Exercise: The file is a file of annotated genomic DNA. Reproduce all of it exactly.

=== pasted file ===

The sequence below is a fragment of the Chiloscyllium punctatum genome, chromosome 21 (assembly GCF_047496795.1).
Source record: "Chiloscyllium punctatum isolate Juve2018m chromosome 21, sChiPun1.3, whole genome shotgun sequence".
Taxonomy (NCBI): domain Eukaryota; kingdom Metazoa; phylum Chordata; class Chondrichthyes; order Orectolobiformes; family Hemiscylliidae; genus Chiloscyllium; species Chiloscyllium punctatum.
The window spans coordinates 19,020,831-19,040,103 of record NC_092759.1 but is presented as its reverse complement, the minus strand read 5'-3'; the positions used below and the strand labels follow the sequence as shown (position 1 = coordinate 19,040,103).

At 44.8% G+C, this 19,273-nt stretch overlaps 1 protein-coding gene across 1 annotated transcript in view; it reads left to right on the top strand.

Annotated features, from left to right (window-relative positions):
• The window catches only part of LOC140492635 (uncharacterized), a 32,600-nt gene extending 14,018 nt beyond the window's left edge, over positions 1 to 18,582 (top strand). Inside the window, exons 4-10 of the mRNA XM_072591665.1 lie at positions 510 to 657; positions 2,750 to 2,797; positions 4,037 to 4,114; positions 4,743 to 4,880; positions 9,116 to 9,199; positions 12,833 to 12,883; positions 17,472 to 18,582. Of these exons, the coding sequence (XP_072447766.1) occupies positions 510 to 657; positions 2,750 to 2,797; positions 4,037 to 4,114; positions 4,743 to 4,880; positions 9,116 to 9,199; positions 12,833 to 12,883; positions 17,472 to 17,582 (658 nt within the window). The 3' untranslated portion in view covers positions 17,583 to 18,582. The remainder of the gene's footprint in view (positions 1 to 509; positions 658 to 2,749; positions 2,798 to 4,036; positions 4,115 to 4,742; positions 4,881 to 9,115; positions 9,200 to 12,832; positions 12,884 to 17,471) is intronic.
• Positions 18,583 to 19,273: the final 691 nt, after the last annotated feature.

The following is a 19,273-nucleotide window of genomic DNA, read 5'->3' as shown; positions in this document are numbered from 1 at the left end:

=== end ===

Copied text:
The sequence below is a fragment of the Chiloscyllium punctatum genome, chromosome 21 (assembly GCF_047496795.1).
Source record: "Chiloscyllium punctatum isolate Juve2018m chromosome 21, sChiPun1.3, whole genome shotgun sequence".
Taxonomy (NCBI): domain Eukaryota; kingdom Metazoa; phylum Chordata; class Chondrichthyes; order Orectolobiformes; family Hemiscylliidae; genus Chiloscyllium; species Chiloscyllium punctatum.
The window spans coordinates 19,020,831-19,040,103 of record NC_092759.1 but is presented as its reverse complement, the minus strand read 5'-3'; the positions used below and the strand labels follow the sequence as shown (position 1 = coordinate 19,040,103).

At 44.8% G+C, this 19,273-nt stretch overlaps 1 protein-coding gene across 1 annotated transcript in view; it reads left to right on the top strand.

Annotated features, from left to right (window-relative positions):
• The window catches only part of LOC140492635 (uncharacterized), a 32,600-nt gene extending 14,018 nt beyond the window's left edge, over positions 1 to 18,582 (top strand). Inside the window, exons 4-10 of the mRNA XM_072591665.1 lie at positions 510 to 657; positions 2,750 to 2,797; positions 4,037 to 4,114; positions 4,743 to 4,880; positions 9,116 to 9,199; positions 12,833 to 12,883; positions 17,472 to 18,582. Of these exons, the coding sequence (XP_072447766.1) occupies positions 510 to 657; positions 2,750 to 2,797; positions 4,037 to 4,114; positions 4,743 to 4,880; positions 9,116 to 9,199; positions 12,833 to 12,883; positions 17,472 to 17,582 (658 nt within the window). The 3' untranslated portion in view covers positions 17,583 to 18,582. The remainder of the gene's footprint in view (positions 1 to 509; positions 658 to 2,749; positions 2,798 to 4,036; positions 4,115 to 4,742; positions 4,881 to 9,115; positions 9,200 to 12,832; positions 12,884 to 17,471) is intronic.
• Positions 18,583 to 19,273: the final 691 nt, after the last annotated feature.

The following is a 19,273-nucleotide window of genomic DNA, read 5'->3' as shown; positions in this document are numbered from 1 at the left end: